Maybe I’ll write about that tomorrow.

Thursday, 20 December 2012

Mass killings.Mental illness. Murder. (more tomorrow)

1. Last Sunday, December 16th 2012 I was in another town and at another Church.

I arrived early because my host is a choir member who needed to attend rehearsal.

Wandering the huge campus of this church I came across a room named “The Other Cup”.  From outside I noticed that coffee and snacks were available, so supposing that this was a place for a pre-service cup of java I entered the room.

There were twelve or fourteen people in the room - not one of whom greeted me. I poured a cup of coffee and took my seat.

The others began an un-focussed discussion. Their chat meandered from here to there, and eventually settled on the murders of so many in Sandy Hook, CT on Friday 14th.

Of course there were genuine expressions of shock and grief.  But the group easily came to their conclusion that the shooter Adam Lanza was mentally ill, and that “therapy” would have prevented this massacre. I am not so sure.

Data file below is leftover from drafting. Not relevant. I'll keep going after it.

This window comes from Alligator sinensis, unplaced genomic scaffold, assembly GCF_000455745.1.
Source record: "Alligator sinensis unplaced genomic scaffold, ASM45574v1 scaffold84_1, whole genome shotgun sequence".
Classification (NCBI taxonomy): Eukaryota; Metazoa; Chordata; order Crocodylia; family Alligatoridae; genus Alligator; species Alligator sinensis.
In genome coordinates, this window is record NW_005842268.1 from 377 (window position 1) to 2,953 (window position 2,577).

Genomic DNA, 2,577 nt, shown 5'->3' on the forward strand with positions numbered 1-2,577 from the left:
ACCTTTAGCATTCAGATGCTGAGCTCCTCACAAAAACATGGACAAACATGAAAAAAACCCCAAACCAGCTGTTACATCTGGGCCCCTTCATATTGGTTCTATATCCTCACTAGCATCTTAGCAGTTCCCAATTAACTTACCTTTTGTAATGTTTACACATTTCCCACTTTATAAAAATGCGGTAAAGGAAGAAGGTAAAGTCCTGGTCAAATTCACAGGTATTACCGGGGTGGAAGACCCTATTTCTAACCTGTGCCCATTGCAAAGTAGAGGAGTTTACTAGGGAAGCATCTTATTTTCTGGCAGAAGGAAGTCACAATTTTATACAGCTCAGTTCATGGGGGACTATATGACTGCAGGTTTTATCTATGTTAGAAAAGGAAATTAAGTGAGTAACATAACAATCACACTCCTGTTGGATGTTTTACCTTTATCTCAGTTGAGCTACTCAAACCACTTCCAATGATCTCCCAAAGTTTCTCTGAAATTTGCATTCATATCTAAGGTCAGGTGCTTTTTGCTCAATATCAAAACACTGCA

I wanted to ask “what about evil"”,  but as a guest I refrained.  It was disconcerting to be in a Christian Church that (apparently) refused to countenance evil.

2. I truly like and enjoy the “Diane Rehm Show” on National Public Radio.  But it sometimes falls short.

Today the guests prattled about the shootings by: 

Erik Harris and Dylan Klebold at Columbine High School, CO in 1999; 
by Jared Loughner in Tuscon AZ  in 2011; 
by James Holmes in Aurora CO in 2012; 
and by Adam Lanza in Sandy Hook CT a week ago.

This radio panel was all but unanimous in asserting that these killers were mentally ill.

3. This disturbed me for several reasons.

a. None of the panelists had talked with any of the “offenders”.  Their analyses  were “at a distance”

b. Their views cast a pall on mental illnesses – equating them with violence.

c. These views “excuse” mass murder by evil persons.

4. Here’s the rub.

a. First: we in the USA have been willfully negligent in our care for mentally ill people. If a person has cancer he/she will receive superb medical/hospital care.  If a person has a mental illness she/he will most likely be jailed. This is shameful.


b. We wimp out when we equate mass murder with mental illness.

c. We  wimp out when we ignore the possibility of human evil.


Wednesday, 19 December 2012

Penne in heaven